Why Hospital Network Infrastructure Needs Uptime More than Ever
By: Ernest Sampera on May 14, 2020
Today’s hospitals are incredibly dependent upon technology to deliver quality healthcare services to patients. From gathering and managing patient data to providing cutting-edge treatments, hospital network infrastructure is responsible for delivering a variety of mission-critical solutions. In order to meet the growing demand for healthcare services, hospitals must take steps to prioritize system uptime and limit disruption to their IT networks.
Understanding the Importance of Uptime for Hospitals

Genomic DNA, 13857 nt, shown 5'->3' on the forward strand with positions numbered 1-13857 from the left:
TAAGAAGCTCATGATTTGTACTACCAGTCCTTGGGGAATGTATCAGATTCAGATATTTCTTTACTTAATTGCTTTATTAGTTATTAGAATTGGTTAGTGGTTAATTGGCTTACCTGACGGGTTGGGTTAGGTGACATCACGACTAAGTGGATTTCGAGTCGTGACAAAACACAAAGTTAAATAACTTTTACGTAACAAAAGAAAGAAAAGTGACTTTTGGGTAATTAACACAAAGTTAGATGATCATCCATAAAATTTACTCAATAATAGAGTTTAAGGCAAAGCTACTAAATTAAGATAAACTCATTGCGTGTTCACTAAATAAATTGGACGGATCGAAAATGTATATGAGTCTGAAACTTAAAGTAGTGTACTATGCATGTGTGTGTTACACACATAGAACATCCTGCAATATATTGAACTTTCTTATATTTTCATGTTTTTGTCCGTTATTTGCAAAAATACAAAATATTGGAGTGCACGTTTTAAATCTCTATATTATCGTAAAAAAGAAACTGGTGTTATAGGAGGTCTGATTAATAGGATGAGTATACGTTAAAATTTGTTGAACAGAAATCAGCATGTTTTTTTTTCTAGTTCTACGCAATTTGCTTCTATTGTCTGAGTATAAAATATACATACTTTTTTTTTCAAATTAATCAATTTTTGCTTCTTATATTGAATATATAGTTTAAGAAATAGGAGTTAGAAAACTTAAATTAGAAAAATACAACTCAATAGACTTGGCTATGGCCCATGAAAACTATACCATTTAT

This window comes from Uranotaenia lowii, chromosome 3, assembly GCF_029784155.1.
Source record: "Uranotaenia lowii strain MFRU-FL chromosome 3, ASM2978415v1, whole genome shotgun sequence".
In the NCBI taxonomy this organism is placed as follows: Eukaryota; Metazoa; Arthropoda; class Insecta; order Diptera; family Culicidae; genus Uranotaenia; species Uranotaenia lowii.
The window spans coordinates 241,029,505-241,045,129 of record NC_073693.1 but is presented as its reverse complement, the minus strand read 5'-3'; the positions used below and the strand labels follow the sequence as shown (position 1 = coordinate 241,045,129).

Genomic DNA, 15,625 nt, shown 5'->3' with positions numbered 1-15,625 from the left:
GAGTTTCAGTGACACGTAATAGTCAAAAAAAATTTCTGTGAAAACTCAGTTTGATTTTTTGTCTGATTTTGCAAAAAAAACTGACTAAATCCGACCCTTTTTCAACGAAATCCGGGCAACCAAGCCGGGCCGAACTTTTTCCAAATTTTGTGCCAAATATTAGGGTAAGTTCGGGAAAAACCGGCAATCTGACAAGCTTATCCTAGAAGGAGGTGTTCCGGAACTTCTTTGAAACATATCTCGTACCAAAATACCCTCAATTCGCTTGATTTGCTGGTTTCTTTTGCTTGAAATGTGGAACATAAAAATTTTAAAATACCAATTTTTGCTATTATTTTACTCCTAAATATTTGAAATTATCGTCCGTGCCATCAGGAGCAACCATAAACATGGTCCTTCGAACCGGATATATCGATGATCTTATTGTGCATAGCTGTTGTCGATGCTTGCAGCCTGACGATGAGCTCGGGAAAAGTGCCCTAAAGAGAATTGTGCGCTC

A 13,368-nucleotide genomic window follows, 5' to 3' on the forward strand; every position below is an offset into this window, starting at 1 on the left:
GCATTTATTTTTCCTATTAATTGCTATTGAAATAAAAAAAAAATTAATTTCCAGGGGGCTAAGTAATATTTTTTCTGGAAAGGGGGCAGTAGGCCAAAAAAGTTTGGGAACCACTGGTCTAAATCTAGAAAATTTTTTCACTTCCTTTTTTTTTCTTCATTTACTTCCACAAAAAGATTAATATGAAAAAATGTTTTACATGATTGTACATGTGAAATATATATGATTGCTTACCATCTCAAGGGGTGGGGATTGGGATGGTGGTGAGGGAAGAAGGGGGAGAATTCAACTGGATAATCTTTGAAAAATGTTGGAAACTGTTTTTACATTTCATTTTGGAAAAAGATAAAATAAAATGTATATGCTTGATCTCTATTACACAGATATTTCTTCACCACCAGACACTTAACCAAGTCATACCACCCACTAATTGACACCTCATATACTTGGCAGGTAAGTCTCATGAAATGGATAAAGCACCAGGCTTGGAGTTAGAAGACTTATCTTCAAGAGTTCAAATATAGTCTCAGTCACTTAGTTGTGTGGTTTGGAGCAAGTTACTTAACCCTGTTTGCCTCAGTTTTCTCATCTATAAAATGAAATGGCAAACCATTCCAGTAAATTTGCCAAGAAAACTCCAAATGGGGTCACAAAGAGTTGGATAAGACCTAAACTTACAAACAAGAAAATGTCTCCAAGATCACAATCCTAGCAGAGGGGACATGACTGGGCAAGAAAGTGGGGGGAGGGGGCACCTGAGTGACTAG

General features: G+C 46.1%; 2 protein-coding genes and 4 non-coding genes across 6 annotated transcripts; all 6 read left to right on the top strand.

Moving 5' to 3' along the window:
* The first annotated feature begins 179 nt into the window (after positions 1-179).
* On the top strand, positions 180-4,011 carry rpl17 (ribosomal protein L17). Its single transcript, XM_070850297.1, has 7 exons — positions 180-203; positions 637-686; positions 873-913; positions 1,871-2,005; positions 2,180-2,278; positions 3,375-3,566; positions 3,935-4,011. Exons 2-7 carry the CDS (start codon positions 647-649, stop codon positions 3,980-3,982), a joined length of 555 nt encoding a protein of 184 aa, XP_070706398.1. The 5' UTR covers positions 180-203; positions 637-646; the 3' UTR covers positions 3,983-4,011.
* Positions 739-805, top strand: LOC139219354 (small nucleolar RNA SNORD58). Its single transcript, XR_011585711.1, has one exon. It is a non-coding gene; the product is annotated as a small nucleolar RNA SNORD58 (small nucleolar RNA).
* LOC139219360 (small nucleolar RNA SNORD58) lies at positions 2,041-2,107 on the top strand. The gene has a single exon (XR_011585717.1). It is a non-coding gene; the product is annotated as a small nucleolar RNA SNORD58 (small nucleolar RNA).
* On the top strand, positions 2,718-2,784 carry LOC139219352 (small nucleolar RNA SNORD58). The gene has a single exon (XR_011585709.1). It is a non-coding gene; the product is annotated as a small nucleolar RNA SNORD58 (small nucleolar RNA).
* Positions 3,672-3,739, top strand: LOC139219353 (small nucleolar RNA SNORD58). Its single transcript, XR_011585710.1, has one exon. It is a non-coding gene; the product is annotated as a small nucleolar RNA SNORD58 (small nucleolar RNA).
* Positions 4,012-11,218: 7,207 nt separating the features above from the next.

Perhaps more than any other industry, healthcare providers must remain keenly aware of uptime reliability. That’s because if hospital network infrastructure isn’t able to keep up with demand, lives could be put at risk. While a power outage that impacts healthcare equipment is the nightmare scenario for any hospital, IT outages that impact electronic health records (EHR) are also a huge source of concern for healthcare providers. Technical problems that result in downtime can affect a large number of healthcare facilities within a hospital network. These outages can not only potentially compromise patient data, but also disrupt care by making it impossible to update records.